Reviews: Nine Hours Nine Persons Nine Doors
The importance of the number 9
I'm not into visual novels, but this amazing game showed me how good and absorbing they can be. 999 puts you in a game of life or death where you have to cooperate with 8 strangers to escape in 9 hours from an apparently sinking ship. There are two imposing doors: one with a big, red, fancy 5; and another one with a not-too-shabby 4. Which are you gonna pick? The location of this Nonary Game is brilliant: it motivates the player to keep exploring the ship and go through one door after another to see what they find. Besides, every choice seems crucial, and you will be eager to start a new game after getting one ending to choose different doors and see what's different. "Maybe Door 9 is behind this one? Or maybe it's beyond this one? Ah, I need to explore THAT one! They said in the other ending they found it there!!", and so on. I really like the digital root concept, too. It gives a ton of possibilities, and in my opinion it was brilliantly exploited for the plot twists, unlike the useless color mechanics in VLR, which can't even be thought about because Phi immediately tells you all options. I'm sure I wasn't the only one planning ahead of time who would be my partner on the next numbered door. That speculation and fun with numbers was great, and I was disappointed when told that they were gone in the sequel. The puzzles and the music that goes with them are pretty awesome and charismatic, and the difficulty is fairly right except for three particular cases in my runs: the 15 magical square, Pushmaster and the infuriating brain puzzle in the torture room. Hexadecimal was an integral part of some rooms, and I liked it. I didn't know anything of hex and now I know how it works. It's interesting. Among the things I don't like are the Big Bad's motivations for what he did 9 years ago and the lack of the Memo and Flowchart functions that we do find in VLR. Also, the Knife ending was a letdown and pretty useless in your way to understand anything of what's going on. I don't like gore and I must confess I was pretty shocked sometimes... The body in the shower room along with the 9th Man's death... What a beginning to the game that was. And the Axe ending... Not to mention the Mindscrew-y Sub ending. There are previews that tell you which doors you have to pick to get the Safe and True endings, but I didn't notice them... So I had to resort to a guide because of the sheer amount of random reruns. Dang it, there's no way of knowing that you must take the bookmark to... Well, you'll find out. It's not that big of a deal. Overall, this game was breathtaking for me and I was hoping that its sequel would be as awesome or better. Unfortunately, it wasn't. But no problem: 999 will remain as an amazing experience that made its way into my Top 5 videogames ever. And that's not something I give away to any game, I tell you. If you want a good mystery with fun puzzles and absorbing narrative, this is the game. Please play it. It needs the love.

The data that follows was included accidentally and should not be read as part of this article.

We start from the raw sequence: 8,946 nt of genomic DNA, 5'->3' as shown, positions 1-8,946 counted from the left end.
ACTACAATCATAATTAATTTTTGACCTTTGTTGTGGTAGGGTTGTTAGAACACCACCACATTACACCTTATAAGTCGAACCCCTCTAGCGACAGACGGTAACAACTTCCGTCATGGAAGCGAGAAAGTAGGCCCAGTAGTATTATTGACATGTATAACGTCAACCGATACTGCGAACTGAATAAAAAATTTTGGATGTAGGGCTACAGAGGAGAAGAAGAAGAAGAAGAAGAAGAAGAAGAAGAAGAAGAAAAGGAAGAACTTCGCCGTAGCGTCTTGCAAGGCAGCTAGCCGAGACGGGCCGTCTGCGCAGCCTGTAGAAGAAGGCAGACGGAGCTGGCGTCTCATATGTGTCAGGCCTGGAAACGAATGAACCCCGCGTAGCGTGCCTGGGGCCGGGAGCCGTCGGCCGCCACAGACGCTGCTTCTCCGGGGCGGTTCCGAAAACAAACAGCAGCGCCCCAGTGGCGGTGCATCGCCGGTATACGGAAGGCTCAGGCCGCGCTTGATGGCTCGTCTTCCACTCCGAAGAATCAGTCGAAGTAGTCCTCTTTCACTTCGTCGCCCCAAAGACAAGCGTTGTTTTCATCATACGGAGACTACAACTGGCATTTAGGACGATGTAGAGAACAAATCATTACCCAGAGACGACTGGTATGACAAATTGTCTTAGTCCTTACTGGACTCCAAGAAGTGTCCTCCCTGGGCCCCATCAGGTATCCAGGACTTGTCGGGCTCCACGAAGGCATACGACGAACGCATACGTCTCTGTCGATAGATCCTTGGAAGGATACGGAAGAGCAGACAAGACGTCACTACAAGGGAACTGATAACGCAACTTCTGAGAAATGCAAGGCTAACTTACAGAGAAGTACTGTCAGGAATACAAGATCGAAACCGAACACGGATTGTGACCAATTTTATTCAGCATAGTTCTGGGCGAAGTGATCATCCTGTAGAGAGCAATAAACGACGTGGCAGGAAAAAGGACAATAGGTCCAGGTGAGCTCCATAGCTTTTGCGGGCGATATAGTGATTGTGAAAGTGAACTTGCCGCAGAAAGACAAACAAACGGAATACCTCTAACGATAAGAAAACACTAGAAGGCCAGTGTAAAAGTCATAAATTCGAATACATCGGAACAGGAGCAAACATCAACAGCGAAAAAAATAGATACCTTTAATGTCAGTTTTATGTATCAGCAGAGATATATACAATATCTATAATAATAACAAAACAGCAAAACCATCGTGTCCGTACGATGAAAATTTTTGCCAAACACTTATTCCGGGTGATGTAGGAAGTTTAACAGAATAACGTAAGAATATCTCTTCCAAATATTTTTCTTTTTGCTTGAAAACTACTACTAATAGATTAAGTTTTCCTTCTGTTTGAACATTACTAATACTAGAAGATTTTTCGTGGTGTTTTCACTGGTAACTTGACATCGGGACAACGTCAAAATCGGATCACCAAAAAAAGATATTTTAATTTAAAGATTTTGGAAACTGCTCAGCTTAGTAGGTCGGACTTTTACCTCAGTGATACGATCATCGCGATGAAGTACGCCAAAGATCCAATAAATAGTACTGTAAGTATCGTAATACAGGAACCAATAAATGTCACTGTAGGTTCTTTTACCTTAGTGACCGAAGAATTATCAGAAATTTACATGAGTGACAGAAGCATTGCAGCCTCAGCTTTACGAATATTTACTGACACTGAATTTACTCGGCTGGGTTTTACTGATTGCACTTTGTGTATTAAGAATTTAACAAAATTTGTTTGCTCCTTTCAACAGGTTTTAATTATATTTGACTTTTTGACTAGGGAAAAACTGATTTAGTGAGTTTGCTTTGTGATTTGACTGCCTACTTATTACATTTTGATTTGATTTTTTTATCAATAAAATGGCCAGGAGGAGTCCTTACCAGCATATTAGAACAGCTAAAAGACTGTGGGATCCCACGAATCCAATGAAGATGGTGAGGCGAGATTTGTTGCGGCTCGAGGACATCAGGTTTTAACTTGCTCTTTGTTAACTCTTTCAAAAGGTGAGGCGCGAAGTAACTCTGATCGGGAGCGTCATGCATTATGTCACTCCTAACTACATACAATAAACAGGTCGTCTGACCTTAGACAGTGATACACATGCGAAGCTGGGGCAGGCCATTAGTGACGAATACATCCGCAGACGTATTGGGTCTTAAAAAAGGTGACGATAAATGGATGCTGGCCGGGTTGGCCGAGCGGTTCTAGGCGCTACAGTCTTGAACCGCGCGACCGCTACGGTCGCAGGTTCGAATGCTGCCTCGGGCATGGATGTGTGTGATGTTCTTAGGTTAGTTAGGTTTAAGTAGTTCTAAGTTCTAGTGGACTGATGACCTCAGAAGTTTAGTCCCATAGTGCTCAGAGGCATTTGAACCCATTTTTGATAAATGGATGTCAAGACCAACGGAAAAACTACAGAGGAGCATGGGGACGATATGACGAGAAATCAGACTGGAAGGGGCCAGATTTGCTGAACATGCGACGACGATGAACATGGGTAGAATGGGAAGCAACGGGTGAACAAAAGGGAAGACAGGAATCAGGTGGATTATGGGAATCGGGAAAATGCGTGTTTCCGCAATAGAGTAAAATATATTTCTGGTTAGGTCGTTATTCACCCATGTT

Ladders, and Funyarinpas, and Boats, oh my!
As yet another game that TV Tropes has led me to, I attempted to find out what happens by searching for videos on Youtube. I found some, but I still couldn't make much sense of the plot. Then in April 2012, (perhaps the 100th anniversary of the Titanic's sinking made me think of it?) I was led back. This time, I became determined to get the game. Unlike most players, I went in spoiled to the plot. However, this did not hinder my enjoyment of the game or its characters. I enjoyed watching the characters and wondering how their outward personalities related to their Hidden Depths. I decided to get all the wrong endings before I aimed for the Safe and True endings, just to make it more satisfying. This is definitely a game that loves to play with your expectations, both on the story and with the characters. None of the characters are what they seem at first glance; Not even Junpei, who isn't really hiding anything. That's one of the things I love about this game. Even though I went in knowing what was going to happen, it still surprised me. That's a good sign no matter how you look at it. I felt strangely proud when I read that the game sold better in the U.S. than it did in Japan and I was happy to see that a sequel has been made and is to be released in the U.S. I haven't yet decided if it's worth getting a 3DS or a Playstation Vita over. I'm leaning toward "Yes". EDIT: It was indeed a "yes".